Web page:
Resolving marital credit card debt during a split

Virginia couples who have decided to begin the divorce process will have many things to negotiate and resolve before they can begin their new life. One of these is any joint credit card debt they incurred during the marriage. While the way this type of debt is handled during divorce depends on the state, the options that couples have to resolve it are similar throughout the country.

The one thing experts recommend is to always try to walk out of the divorce with no joint credit card debt left. One reason is because credit card companies can still go after a person for debt incurred in marriage that their ex-spouse had agreed to pay off as part of the divorce settlement. Couples can use joint savings to pay off joint credit cards and then cancel those credit cards. They could also use part of their home equity line. If these are not options, couples should divide the debt, transfer each person's part to an individual credit card and then cancel their joint credit cards. They should also file legal paperwork to establish a date of separation, so any purchases made after that can be legally considered the responsibility of the spouse making the purchase.

What is the definition of “best interests of the child?”

Child custody can be a particularly contentious part of going through a divorce. Figuring out how courts determine whether or not you will receive any custody of your children is difficult and can be stressful for parents going through the process.

You may have heard the term “best interests of the child,” many times during the custody process. But what does this really mean and how is it used to determine custody?

Making parenting time work during the holidays after divorce

Regardless of how recent a divorce is, families in Virginia living separately often deal with a mixed bag of emotions during the holidays. Since this is usually the time when kids have more time off from school, there's often an increased need to shuffle them back and forth between two homes. Add family gatherings and other obligations and traditions to the mix and it's easy to see why parents are advised to have a clear plan in place to reduce holiday stress as much as possible.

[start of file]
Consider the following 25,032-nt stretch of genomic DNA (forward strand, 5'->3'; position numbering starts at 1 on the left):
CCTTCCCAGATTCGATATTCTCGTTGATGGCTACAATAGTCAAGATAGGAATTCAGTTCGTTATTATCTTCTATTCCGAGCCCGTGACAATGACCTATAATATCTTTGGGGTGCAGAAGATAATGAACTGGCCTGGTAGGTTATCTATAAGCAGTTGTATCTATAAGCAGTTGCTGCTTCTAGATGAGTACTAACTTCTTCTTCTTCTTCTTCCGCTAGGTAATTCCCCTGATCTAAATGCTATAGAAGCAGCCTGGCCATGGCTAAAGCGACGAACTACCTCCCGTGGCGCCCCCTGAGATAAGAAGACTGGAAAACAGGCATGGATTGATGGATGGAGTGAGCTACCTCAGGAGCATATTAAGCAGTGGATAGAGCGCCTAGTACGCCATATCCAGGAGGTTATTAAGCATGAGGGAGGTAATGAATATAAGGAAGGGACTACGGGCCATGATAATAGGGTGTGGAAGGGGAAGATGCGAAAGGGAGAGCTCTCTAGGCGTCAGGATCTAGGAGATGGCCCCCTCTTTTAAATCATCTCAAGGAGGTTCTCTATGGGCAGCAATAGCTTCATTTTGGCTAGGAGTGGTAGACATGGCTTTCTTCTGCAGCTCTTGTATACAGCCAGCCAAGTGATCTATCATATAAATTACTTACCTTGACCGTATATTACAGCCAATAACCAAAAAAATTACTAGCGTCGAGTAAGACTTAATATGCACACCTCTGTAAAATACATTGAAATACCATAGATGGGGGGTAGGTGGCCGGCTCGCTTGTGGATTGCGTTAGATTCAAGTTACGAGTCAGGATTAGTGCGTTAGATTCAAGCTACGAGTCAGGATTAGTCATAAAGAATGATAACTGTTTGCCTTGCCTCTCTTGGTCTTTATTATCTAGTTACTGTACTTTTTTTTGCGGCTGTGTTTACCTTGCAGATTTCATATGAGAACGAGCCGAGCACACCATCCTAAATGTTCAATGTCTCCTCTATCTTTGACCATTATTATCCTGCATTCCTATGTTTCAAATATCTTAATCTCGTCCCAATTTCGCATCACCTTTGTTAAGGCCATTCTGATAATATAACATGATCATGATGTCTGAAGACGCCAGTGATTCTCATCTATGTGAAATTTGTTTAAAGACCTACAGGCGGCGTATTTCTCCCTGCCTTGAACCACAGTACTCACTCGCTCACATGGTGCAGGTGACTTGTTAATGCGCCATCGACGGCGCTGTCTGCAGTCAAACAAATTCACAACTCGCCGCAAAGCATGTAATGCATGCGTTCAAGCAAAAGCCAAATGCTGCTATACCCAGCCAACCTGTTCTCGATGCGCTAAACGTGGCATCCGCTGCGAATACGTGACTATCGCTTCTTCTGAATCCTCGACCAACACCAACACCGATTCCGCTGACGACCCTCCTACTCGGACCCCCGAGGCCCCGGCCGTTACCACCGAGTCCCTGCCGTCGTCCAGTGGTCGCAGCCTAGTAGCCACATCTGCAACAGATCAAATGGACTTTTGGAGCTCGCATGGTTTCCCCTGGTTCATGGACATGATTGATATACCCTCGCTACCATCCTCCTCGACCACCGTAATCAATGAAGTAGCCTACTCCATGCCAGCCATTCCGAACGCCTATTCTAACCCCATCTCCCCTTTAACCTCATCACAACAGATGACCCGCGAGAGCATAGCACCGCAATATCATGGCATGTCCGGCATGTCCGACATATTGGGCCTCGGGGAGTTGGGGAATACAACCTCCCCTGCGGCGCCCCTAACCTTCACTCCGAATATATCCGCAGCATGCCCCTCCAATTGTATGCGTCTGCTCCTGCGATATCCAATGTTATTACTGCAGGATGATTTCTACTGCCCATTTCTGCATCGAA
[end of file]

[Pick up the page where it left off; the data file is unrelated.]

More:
With parenting time, divorced couples are encouraged to put their children first. Some parents may benefit from developing a strong support network that includes friends, loved ones or a therapist so that they don't let lingering animosity affect arrangements. Punishing a former spouse by not letting them see their child during the holidays, for example, does more harm to the child than the other parent. A more productive approach is for parents to work out details about which days each parent will be with the child in advance.

Extra Front Royal DUI enforcement expected over holiday weekend

The holiday season is upon us. Tomorrow is Thanksgiving, of course, but tonight is when you can expect to see the beginning of increased police presence in Front Royal and surrounding communities. Law enforcement agencies traditionally target drivers on the night before Thanksgiving because Thanksgiving eve is considered a heavy bar attendance night.

That means police officers are likely to be out and about looking to make arrests for drunk driving. But the heightened law enforcement won’t end after this evening -- it is expected to continue throughout the weekend.

Benefits and drawbacks of nesting after divorce

Some parents in Virginia who are going through a divorce might consider an arrangement that is sometimes called nesting or birdnesting. This allows the children to remain at home while the parents alternate staying there. Usually, parents share another place that they also take turns living in when they are not with the children.

Birdnesting can offer children stability after divorce. However, experts say it is best if the arrangement only lasts for a few months. For example, parents might want to nest while their children finish out the school year. If it goes on for much longer, it may increase the likelihood of conflict between parents. This, in turn, is not good for the children. Nesting might also give children a false hope that their parents will reconcile.